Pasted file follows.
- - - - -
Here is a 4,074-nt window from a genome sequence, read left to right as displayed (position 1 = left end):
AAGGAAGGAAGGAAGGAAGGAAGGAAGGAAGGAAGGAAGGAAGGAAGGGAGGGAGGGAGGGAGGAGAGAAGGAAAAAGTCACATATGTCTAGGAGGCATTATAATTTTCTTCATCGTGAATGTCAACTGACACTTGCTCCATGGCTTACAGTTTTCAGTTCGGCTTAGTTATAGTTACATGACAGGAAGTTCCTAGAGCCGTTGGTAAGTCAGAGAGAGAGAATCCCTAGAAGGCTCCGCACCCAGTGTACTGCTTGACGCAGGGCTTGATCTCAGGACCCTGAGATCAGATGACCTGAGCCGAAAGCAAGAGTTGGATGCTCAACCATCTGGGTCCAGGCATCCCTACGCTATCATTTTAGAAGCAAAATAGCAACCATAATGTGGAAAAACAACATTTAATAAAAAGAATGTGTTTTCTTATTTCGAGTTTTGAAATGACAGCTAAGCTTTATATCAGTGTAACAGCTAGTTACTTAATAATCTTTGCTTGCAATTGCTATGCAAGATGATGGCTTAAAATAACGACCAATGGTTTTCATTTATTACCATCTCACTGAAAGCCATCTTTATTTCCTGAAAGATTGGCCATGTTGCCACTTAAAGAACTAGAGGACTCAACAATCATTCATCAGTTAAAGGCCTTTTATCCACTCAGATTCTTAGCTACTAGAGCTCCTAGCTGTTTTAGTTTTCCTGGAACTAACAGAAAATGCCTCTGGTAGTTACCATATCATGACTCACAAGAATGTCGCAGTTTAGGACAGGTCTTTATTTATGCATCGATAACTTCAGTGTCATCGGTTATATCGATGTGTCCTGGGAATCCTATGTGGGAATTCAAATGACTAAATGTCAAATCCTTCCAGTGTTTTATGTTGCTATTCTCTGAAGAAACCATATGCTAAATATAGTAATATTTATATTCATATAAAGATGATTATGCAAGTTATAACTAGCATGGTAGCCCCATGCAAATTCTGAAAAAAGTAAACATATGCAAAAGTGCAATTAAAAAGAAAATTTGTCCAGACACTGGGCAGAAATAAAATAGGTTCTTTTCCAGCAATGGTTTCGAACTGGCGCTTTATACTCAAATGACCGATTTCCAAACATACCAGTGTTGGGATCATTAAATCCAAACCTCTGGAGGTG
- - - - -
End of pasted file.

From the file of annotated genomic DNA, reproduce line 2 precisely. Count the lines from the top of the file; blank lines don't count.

AAGGAAGGAAGGAAGGAAGGAAGGAAGGAAGGAAGGAAGGAAGGAAGGGAGGGAGGGAGGGAGGAGAGAAGGAAAAAGTCACATATGTCTAGGAGGCATTATAATTTTCTTCATCGTGAATGTCAACTGACACTTGCTCCATGGCTTACAGTTTTCAGTTCGGCTTAGTTATAGTTACATGACAGGAAGTTCCTAGAGCCGTTGGTAAGTCAGAGAGAGAGAATCCCTAGAAGGCTCCGCACCCAGTGTACTGCTTGACGCAGGGCTTGATCTCAGGACCCTGAGATCAGATGACCTGAGCCGAAAGCAAGAGTTGGATGCTCAACCATCTGGGTCCAGGCATCCCTACGCTATCATTTTAGAAGCAAAATAGCAACCATAATGTGGAAAAACAACATTTAATAAAAAGAATGTGTTTTCTTATTTCGAGTTTTGAAATGACAGCTAAGCTTTATATCAGTGTAACAGCTAGTTACTTAATAATCTTTGCTTGCAATTGCTATGCAAGATGATGGCTTAAAATAACGACCAATGGTTTTCATTTATTACCATCTCACTGAAAGCCATCTTTATTTCCTGAAAGATTGGCCATGTTGCCACTTAAAGAACTAGAGGACTCAACAATCATTCATCAGTTAAAGGCCTTTTATCCACTCAGATTCTTAGCTACTAGAGCTCCTAGCTGTTTTAGTTTTCCTGGAACTAACAGAAAATGCCTCTGGTAGTTACCATATCATGACTCACAAGAATGTCGCAGTTTAGGACAGGTCTTTATTTATGCATCGATAACTTCAGTGTCATCGGTTATATCGATGTGTCCTGGGAATCCTATGTGGGAATTCAAATGACTAAATGTCAAATCCTTCCAGTGTTTTATGTTGCTATTCTCTGAAGAAACCATATGCTAAATATAGTAATATTTATATTCATATAAAGATGATTATGCAAGTTATAACTAGCATGGTAGCCCCATGCAAATTCTGAAAAAAGTAAACATATGCAAAAGTGCAATTAAAAAGAAAATTTGTCCAGACACTGGGCAGAAATAAAATAGGTTCTTTTCCAGCAATGGTTTCGAACTGGCGCTTTATACTCAAATGACCGATTTCCAAACATACCAGTGTTGGGATCATTAAATCCAAACCTCTGGAGGTG